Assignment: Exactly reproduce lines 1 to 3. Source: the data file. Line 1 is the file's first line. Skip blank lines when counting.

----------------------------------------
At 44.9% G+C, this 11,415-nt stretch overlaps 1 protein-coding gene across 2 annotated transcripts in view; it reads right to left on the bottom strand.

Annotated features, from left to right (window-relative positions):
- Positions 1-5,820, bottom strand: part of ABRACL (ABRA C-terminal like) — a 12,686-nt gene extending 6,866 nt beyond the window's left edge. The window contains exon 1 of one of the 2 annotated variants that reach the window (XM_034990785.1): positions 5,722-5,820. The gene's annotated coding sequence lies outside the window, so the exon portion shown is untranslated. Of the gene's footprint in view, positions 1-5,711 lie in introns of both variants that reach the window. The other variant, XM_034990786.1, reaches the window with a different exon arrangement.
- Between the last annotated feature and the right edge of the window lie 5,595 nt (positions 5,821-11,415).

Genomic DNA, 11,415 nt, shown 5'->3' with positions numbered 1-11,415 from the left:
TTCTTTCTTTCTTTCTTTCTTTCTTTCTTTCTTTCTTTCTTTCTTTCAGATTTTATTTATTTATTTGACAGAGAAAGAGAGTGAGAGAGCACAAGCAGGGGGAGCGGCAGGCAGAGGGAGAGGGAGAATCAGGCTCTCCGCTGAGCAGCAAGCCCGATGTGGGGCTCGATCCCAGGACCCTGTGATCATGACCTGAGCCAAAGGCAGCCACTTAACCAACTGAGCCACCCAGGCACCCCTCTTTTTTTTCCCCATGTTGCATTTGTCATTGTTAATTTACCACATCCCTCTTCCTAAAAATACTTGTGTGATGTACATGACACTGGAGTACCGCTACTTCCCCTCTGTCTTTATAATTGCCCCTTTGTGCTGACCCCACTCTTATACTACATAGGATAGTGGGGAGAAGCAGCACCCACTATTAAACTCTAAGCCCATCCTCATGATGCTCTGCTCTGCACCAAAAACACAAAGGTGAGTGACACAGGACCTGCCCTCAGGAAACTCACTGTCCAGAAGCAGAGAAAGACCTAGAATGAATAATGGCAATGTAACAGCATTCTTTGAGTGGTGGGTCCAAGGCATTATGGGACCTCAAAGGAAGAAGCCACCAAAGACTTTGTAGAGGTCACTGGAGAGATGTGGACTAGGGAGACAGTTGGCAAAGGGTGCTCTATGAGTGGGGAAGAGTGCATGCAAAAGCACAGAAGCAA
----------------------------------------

At 44.9% G+C, this 11,415-nt stretch overlaps 1 protein-coding gene across 2 annotated transcripts in view; it reads right to left on the bottom strand.

Annotated features, from left to right (window-relative positions):
- Positions 1-5,820, bottom strand: part of ABRACL (ABRA C-terminal like) — a 12,686-nt gene extending 6,866 nt beyond the window's left edge. The window contains exon 1 of one of the 2 annotated variants that reach the window (XM_034990785.1): positions 5,722-5,820. The gene's annotated coding sequence lies outside the window, so the exon portion shown is untranslated. Of the gene's footprint in view, positions 1-5,711 lie in introns of both variants that reach the window. The other variant, XM_034990786.1, reaches the window with a different exon arrangement.